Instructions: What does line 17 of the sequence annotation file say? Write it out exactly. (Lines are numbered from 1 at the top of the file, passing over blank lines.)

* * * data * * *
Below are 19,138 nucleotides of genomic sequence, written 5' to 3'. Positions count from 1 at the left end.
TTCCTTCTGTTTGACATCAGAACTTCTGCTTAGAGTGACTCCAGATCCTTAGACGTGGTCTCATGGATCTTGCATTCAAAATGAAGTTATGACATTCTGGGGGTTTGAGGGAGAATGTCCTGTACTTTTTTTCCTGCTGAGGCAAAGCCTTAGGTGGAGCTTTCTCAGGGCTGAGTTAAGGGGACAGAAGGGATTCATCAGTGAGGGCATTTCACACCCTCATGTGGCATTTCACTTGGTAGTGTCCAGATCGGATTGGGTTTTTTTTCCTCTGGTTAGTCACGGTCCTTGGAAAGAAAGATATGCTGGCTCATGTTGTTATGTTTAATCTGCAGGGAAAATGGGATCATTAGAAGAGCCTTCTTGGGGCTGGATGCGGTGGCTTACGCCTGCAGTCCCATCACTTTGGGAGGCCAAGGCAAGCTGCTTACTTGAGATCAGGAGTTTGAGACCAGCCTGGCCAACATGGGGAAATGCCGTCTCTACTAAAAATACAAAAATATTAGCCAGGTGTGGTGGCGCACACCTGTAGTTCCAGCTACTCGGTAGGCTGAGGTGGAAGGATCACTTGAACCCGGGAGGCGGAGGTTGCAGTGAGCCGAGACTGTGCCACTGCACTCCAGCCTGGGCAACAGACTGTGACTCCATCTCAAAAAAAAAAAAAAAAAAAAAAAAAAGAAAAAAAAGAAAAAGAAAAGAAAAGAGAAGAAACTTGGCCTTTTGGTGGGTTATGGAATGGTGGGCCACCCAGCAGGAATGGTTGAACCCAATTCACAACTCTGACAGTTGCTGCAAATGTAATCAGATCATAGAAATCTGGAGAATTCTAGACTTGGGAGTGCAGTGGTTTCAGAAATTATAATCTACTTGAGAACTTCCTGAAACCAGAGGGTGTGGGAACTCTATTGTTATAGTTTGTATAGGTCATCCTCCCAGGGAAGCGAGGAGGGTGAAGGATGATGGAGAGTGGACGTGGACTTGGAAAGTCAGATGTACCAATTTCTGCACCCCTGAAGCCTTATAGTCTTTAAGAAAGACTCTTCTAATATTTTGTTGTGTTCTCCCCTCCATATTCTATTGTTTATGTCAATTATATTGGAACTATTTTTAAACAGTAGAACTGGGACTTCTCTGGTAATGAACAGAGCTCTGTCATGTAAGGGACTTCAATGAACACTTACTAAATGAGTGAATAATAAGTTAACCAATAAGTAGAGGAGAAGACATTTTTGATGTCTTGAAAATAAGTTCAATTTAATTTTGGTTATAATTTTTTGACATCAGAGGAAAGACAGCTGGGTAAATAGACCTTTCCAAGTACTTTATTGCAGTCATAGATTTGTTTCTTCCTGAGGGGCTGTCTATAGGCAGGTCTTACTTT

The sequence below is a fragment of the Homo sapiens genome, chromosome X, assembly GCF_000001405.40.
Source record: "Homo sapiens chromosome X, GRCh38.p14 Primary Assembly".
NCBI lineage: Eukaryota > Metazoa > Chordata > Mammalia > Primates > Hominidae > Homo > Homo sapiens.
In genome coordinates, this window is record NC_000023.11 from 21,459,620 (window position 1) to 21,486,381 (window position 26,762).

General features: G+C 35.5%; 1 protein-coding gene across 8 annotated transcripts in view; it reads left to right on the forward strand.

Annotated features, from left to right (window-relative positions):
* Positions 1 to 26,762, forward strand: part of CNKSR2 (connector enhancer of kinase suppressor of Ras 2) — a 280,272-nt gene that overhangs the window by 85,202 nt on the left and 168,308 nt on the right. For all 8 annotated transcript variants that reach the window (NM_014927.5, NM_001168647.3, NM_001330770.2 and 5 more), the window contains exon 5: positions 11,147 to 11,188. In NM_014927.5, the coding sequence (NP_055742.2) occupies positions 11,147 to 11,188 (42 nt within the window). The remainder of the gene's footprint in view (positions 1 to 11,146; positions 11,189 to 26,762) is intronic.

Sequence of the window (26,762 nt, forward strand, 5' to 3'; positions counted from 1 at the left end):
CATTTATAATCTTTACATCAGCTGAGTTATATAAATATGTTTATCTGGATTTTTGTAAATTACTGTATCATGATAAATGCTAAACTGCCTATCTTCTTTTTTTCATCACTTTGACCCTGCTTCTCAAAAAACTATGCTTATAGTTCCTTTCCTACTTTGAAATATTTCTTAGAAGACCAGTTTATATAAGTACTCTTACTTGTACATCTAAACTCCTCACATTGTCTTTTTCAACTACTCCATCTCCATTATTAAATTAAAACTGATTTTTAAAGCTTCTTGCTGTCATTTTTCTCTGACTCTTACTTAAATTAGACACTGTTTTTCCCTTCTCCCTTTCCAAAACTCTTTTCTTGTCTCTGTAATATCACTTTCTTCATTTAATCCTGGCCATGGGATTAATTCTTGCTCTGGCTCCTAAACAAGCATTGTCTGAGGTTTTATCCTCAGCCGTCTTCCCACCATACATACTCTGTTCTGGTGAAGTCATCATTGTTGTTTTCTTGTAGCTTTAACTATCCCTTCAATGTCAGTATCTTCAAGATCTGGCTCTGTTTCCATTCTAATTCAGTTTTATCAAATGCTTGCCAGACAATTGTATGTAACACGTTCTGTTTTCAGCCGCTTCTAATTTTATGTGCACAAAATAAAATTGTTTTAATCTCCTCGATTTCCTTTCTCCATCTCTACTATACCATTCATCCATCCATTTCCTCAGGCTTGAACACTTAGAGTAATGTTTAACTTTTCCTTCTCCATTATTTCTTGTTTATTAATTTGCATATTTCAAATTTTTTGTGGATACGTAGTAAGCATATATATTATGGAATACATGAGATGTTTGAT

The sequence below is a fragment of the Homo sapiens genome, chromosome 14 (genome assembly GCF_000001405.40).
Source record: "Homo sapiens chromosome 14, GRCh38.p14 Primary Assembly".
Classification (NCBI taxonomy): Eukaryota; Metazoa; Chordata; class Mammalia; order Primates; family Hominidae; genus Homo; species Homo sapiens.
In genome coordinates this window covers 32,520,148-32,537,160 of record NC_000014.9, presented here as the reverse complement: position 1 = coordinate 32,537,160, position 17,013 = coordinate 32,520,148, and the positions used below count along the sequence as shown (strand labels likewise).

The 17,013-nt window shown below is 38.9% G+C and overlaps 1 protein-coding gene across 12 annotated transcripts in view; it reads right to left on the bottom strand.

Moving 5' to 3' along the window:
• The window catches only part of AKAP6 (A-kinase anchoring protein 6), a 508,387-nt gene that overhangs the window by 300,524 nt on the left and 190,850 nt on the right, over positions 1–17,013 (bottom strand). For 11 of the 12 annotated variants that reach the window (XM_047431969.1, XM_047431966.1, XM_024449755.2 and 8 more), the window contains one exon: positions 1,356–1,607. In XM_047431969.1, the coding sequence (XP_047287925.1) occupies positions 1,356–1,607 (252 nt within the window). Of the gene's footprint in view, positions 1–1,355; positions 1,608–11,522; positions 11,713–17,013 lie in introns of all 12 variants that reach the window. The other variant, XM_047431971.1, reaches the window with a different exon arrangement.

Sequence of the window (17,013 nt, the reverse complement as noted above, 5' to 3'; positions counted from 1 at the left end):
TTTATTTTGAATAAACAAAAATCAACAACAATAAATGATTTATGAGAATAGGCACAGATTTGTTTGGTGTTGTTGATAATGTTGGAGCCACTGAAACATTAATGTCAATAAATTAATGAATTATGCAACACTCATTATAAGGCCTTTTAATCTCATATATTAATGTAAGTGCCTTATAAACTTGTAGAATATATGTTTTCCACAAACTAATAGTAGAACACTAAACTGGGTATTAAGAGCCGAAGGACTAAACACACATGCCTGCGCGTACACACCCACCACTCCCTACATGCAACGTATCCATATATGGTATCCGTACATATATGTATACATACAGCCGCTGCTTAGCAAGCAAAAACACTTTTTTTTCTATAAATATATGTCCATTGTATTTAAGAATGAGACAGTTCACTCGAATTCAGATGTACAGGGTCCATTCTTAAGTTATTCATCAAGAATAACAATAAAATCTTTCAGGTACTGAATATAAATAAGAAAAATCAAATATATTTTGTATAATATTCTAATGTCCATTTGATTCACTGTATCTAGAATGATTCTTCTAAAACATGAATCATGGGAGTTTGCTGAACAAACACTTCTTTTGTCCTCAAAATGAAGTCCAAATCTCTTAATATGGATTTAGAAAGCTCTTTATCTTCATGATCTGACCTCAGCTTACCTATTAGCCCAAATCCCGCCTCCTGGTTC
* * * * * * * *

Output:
Moving 5' to 3' along the window: